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Why not plan our holiday meals to be a little healthier? The following information
will tell you how this can be done.
Nashville, Ark. – On average, a traditional Thanksgiving or Christmas dinner can contain
more than 2,000 calories. For most people this amount of calories is over the maximum
amount of calories that should be consumed in one day. In fact, cutting calories by
as little as 500 calories in one week can help you lose a pound. No wonder the average
person gains about 10 pounds during the holiday season. While the holidays only come
around once a year, most of us probably won’t lose those extra pounds, we just add
to the ones we already have. Why not plan our holiday meals to be a little healthier?
When we are trying to plan our menu, many times we focus on what traditional
foods we will serve, and how we will fix these foods. If you have a family member
or guest who requires a special diet, you may be panicking, thinking that you can
not prepare your traditional foods. There are still many nutritional goodies in our
traditional dinner that we should not overlook, and can be prepared for all our guests.
Here is a list of the top holiday foods to include in your menu.
Pumpkins – Pumpkins are low in calories, fat, and sodium and high in fiber. They are good
sources of Vitamin A, Vitamin B, potassium, protein, and iron. Pumpkin is quite low
in calories and is a healthy holiday food. Pumpkin pie, however, becomes a high-calorie
food because it’s made with eggs, sugar, evaporated milk and baked in a high-fat pie
Cranberries – Cranberries are packed with Vitamin C and also provide a fair amount of dietary fiber
and manganese. Cranberries also contain a type of antioxidant that can prevent the
adhesion of bacteria to the urinary tract sometimes causing urinary tract infection.
Sweet Potatoes – Sweet potatoes are a rich source of antioxidants such as Vitamin C and beta-carotene.
Similar to the banana, it is also an excellent source of potassium. If you eat the
skin, you will also reap the health benefits of fiber, making the sweet potato a healthy
Green Beans – Green beans are probably one of the healthiest holiday foods out there. They are an
excellent source of vitamin C, vitamin K and manganese. They also contain a good amount
of vitamin A, dietary fiber, potassium, folate, and iron. Green bean casserole is
a traditional holiday dish that is high in calories due to the cream of mushroom soup,
fried onions and milk. If you must have green bean casserole for your holiday meal,
make it using fat-free cream of mushroom soup. No one will know unless you tell them.
Turkey – In addition to being an excellent source of protein, turkey offers the least amount
of fat per serving, among all other meats, if you pass on the skin. It is low in fat
and is an inexpensive source of iron, zinc, phosphorus, potassium and B vitamins.
A serving of turkey is a 2 to 3-ounce cooked portion, which is equivalent to a new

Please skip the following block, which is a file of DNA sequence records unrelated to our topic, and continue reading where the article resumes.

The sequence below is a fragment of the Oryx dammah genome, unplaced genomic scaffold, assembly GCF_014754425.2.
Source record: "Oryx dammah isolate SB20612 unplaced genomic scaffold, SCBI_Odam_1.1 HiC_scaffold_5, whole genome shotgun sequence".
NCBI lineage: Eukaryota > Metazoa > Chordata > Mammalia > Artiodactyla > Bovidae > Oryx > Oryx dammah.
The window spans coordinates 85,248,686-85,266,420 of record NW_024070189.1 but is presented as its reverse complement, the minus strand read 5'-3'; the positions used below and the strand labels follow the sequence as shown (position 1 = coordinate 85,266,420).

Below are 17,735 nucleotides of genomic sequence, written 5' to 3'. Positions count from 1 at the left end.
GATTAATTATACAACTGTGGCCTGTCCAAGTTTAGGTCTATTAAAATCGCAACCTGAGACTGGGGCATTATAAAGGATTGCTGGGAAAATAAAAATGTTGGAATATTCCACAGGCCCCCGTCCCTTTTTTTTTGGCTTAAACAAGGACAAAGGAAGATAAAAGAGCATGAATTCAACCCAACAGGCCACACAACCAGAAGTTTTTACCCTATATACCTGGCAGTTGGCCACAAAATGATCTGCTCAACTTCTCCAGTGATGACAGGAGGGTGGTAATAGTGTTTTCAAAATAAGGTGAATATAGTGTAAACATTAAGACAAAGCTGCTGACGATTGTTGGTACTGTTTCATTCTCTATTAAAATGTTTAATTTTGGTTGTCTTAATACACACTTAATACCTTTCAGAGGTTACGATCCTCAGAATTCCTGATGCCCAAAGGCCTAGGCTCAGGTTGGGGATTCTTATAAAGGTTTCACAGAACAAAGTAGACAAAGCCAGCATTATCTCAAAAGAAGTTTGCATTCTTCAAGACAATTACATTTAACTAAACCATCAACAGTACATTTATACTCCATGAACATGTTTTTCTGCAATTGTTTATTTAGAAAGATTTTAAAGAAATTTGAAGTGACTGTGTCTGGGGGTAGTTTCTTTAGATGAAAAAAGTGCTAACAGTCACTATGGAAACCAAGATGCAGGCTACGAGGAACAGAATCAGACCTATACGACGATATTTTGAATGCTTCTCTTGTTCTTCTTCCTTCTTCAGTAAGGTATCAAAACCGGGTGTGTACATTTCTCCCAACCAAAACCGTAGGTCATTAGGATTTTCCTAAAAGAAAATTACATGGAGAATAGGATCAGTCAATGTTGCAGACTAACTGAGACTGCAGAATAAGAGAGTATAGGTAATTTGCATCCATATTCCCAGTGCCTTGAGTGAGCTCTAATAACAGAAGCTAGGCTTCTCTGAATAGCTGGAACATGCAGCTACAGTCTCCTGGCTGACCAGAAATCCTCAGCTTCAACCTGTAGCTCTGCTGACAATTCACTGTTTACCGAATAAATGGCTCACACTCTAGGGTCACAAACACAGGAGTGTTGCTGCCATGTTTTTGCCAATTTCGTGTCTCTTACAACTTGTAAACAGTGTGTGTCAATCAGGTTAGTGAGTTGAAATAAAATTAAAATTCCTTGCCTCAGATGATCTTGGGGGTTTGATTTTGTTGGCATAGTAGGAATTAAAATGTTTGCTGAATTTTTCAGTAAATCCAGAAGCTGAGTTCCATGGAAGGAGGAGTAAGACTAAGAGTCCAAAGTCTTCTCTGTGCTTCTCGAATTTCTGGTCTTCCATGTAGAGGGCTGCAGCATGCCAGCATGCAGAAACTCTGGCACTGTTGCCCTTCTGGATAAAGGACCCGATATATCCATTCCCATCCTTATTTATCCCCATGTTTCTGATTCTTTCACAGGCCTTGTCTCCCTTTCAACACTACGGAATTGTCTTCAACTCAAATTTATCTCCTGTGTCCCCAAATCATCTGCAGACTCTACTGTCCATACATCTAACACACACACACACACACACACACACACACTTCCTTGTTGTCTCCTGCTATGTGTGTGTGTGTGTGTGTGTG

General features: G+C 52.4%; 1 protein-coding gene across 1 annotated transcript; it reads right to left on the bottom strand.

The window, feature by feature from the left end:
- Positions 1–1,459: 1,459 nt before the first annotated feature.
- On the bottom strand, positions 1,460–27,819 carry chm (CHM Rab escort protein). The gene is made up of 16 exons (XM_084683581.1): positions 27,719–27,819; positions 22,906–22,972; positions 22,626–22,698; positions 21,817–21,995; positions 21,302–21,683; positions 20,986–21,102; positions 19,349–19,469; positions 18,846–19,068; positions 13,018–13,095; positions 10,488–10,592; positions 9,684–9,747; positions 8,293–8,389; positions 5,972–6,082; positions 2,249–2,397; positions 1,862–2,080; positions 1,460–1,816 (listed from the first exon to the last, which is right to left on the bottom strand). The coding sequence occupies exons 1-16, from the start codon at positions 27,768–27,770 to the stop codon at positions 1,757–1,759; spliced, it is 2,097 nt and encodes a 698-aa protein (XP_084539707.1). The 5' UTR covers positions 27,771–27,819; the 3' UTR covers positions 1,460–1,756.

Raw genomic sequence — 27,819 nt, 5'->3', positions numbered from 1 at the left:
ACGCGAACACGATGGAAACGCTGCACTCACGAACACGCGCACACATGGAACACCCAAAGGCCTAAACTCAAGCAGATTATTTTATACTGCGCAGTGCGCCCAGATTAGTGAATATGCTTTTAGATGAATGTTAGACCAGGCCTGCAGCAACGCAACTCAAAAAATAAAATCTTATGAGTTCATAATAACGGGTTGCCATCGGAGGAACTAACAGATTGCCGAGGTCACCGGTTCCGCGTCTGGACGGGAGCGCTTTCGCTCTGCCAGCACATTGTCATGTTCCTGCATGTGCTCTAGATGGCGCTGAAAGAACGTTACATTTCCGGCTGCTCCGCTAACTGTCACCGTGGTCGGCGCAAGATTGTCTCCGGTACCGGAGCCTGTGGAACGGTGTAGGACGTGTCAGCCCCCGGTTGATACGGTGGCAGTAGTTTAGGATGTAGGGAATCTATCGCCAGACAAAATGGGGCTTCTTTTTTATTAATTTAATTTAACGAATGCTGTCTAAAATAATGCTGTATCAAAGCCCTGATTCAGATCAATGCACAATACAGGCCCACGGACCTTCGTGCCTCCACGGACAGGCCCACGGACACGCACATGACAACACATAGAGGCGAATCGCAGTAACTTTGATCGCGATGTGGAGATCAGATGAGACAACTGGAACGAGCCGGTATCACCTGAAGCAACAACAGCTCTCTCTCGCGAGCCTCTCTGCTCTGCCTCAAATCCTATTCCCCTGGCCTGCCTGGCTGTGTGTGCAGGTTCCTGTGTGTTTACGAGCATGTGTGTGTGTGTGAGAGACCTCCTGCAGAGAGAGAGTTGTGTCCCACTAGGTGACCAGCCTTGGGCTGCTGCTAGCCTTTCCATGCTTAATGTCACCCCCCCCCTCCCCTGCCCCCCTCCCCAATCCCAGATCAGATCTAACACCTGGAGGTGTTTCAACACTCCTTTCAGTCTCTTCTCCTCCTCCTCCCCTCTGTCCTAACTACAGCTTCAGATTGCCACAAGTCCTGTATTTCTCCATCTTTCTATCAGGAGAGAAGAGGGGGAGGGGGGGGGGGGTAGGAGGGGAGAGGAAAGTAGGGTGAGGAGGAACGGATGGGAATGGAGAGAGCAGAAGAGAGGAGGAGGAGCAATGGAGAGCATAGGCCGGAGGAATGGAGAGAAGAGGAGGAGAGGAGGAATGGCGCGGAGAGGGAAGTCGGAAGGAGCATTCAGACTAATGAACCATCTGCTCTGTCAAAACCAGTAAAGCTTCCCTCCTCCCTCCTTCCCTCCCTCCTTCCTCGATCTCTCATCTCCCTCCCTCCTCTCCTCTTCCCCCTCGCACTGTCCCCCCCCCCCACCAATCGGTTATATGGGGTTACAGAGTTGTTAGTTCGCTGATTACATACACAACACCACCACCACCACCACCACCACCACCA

deck of playing cards.
It is possible to fix your favorite holiday foods and still enjoy them.
Look at how they are prepared and decide if any lower fat or lower calorie changes
can be made. If you would like a copy of a handout on how to make your Thanksgiving
meal for 8 healthier, complete with all your favorites, contact me at the Howard County
Extension Service at 870-845-7517 or visit our office located on the second floor
of the courthouse. Happy Thanksgiving!
Here is a healthier version of a traditional favorite, Pumpkin Pie. You
will save about 100 calories per serving over the traditional version. The Apple Salad
recipe is delicious and can be made healthier by substituting lower fat versions of
the peanut butter, dairy cream, and mayonnaise. Use a sugar substitute and only use
about 1/2 the nuts called for in the recipe.
16 pieces of ginger snap cookies
1 (16 oz.) can pumpkin
½ cup egg whites
1/3 cup sugar or sugar substitute
1 ½ cup evaporated skim milk
2 teaspoons pumpkin pie spice
Preheat oven to 350 degrees. Grind ginger snaps in food processor or crush
fine. Lightly spray a glass pie pan with cooking spray. Pat cookie crumbs into the
bottom of the pan evenly.
Mix the rest of the ingredients in a medium-sized bowl and pour into the
crust. Bake until knife comes out clean from center, about 45 minutes. Refrigerate
and slice in 8 wedges.
8 apples, diced but not peeled
Juice from ½ lemon (optional)
½ cup chopped celery
½ cup raisins
2 cups walnuts
¼ cup peanut butter
¼ cup sour cream
¼ cup sugar
½ cup mayonnaise
Mix salad ingredients together in a medium bowl. Set aside. Mix dressing
ingredients together in a small bowl. Spoon over salad and toss to evenly distribute
By Jean Ince County Extension Agent - Staff ChairThe Cooperative Extension ServiceU of A System Division of Agriculture
Media Contact: Jean Ince County Extension Agent - Staff Chair U of A Division of Agriculture Cooperative Extension Service 421 N. Main St, Nashville AR 71852 (870) 845-7517 firstname.lastname@example.org
The Arkansas Cooperative Extension Service is an equal opportunity/equal access/affirmative
action institution. If you require a reasonable accommodation to participate or need
materials in another format, please contact your County Extension office (or other
appropriate office) as soon as possible. Dial 711 for Arkansas Relay. The University of Arkansas System Division of Agriculture offers all its Extension
and Research programs and services without regard to race, color, sex, gender identity,
sexual orientation, national origin, religion, age, disability, marital or veteran
status, genetic information, or any other legally protected status, and is an Affirmative
Action/Equal Opportunity Employer.